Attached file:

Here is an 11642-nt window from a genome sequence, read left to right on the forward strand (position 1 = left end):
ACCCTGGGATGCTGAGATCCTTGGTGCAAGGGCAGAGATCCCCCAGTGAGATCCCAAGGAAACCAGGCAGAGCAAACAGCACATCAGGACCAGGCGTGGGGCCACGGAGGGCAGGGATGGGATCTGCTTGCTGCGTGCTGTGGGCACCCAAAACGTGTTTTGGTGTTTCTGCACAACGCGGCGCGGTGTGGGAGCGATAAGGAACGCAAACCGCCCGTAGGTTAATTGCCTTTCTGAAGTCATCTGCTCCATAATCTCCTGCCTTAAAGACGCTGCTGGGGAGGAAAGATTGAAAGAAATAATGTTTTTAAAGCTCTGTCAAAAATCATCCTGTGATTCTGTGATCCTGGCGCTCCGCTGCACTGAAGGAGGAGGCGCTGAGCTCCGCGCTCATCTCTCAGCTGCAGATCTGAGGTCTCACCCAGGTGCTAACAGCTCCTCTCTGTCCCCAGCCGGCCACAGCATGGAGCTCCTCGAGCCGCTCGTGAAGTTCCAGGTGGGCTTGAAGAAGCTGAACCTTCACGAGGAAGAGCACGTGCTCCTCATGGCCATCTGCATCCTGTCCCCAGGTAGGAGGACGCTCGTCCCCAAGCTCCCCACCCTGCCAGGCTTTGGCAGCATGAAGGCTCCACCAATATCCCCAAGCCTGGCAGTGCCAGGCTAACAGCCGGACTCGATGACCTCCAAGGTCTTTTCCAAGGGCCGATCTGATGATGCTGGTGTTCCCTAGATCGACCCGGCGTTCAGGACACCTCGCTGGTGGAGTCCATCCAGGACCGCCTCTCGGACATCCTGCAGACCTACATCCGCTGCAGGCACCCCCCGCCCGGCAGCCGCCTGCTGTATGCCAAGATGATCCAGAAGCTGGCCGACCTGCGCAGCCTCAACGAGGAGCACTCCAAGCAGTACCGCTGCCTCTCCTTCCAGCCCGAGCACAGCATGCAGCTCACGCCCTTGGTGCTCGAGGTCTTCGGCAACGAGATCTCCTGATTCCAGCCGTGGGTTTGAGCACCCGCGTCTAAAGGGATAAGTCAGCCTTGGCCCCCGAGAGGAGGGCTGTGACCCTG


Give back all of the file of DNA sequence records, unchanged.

Here is an 11642-nt window from a genome sequence, read left to right on the forward strand (position 1 = left end):
ACCCTGGGATGCTGAGATCCTTGGTGCAAGGGCAGAGATCCCCCAGTGAGATCCCAAGGAAACCAGGCAGAGCAAACAGCACATCAGGACCAGGCGTGGGGCCACGGAGGGCAGGGATGGGATCTGCTTGCTGCGTGCTGTGGGCACCCAAAACGTGTTTTGGTGTTTCTGCACAACGCGGCGCGGTGTGGGAGCGATAAGGAACGCAAACCGCCCGTAGGTTAATTGCCTTTCTGAAGTCATCTGCTCCATAATCTCCTGCCTTAAAGACGCTGCTGGGGAGGAAAGATTGAAAGAAATAATGTTTTTAAAGCTCTGTCAAAAATCATCCTGTGATTCTGTGATCCTGGCGCTCCGCTGCACTGAAGGAGGAGGCGCTGAGCTCCGCGCTCATCTCTCAGCTGCAGATCTGAGGTCTCACCCAGGTGCTAACAGCTCCTCTCTGTCCCCAGCCGGCCACAGCATGGAGCTCCTCGAGCCGCTCGTGAAGTTCCAGGTGGGCTTGAAGAAGCTGAACCTTCACGAGGAAGAGCACGTGCTCCTCATGGCCATCTGCATCCTGTCCCCAGGTAGGAGGACGCTCGTCCCCAAGCTCCCCACCCTGCCAGGCTTTGGCAGCATGAAGGCTCCACCAATATCCCCAAGCCTGGCAGTGCCAGGCTAACAGCCGGACTCGATGACCTCCAAGGTCTTTTCCAAGGGCCGATCTGATGATGCTGGTGTTCCCTAGATCGACCCGGCGTTCAGGACACCTCGCTGGTGGAGTCCATCCAGGACCGCCTCTCGGACATCCTGCAGACCTACATCCGCTGCAGGCACCCCCCGCCCGGCAGCCGCCTGCTGTATGCCAAGATGATCCAGAAGCTGGCCGACCTGCGCAGCCTCAACGAGGAGCACTCCAAGCAGTACCGCTGCCTCTCCTTCCAGCCCGAGCACAGCATGCAGCTCACGCCCTTGGTGCTCGAGGTCTTCGGCAACGAGATCTCCTGATTCCAGCCGTGGGTTTGAGCACCCGCGTCTAAAGGGATAAGTCAGCCTTGGCCCCCGAGAGGAGGGCTGTGACCCTG